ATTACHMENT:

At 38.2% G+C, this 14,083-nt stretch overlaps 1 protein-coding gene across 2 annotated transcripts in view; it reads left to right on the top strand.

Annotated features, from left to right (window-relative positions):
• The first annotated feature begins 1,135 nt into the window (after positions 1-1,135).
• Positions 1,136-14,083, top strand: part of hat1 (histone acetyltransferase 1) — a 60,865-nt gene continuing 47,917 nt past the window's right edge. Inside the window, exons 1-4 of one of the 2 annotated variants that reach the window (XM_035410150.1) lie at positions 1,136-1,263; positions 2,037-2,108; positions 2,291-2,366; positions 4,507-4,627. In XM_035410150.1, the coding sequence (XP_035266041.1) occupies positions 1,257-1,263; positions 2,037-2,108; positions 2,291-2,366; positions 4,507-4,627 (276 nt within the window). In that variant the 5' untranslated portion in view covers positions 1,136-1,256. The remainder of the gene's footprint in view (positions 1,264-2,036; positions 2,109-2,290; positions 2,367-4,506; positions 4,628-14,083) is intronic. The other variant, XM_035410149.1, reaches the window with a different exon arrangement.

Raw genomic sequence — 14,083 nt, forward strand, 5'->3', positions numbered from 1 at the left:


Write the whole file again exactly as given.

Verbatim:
At 38.2% G+C, this 14,083-nt stretch overlaps 1 protein-coding gene across 2 annotated transcripts in view; it reads left to right on the top strand.

Annotated features, from left to right (window-relative positions):
• The first annotated feature begins 1,135 nt into the window (after positions 1-1,135).
• Positions 1,136-14,083, top strand: part of hat1 (histone acetyltransferase 1) — a 60,865-nt gene continuing 47,917 nt past the window's right edge. Inside the window, exons 1-4 of one of the 2 annotated variants that reach the window (XM_035410150.1) lie at positions 1,136-1,263; positions 2,037-2,108; positions 2,291-2,366; positions 4,507-4,627. In XM_035410150.1, the coding sequence (XP_035266041.1) occupies positions 1,257-1,263; positions 2,037-2,108; positions 2,291-2,366; positions 4,507-4,627 (276 nt within the window). In that variant the 5' untranslated portion in view covers positions 1,136-1,256. The remainder of the gene's footprint in view (positions 1,264-2,036; positions 2,109-2,290; positions 2,367-4,506; positions 4,628-14,083) is intronic. The other variant, XM_035410149.1, reaches the window with a different exon arrangement.

Raw genomic sequence — 14,083 nt, forward strand, 5'->3', positions numbered from 1 at the left: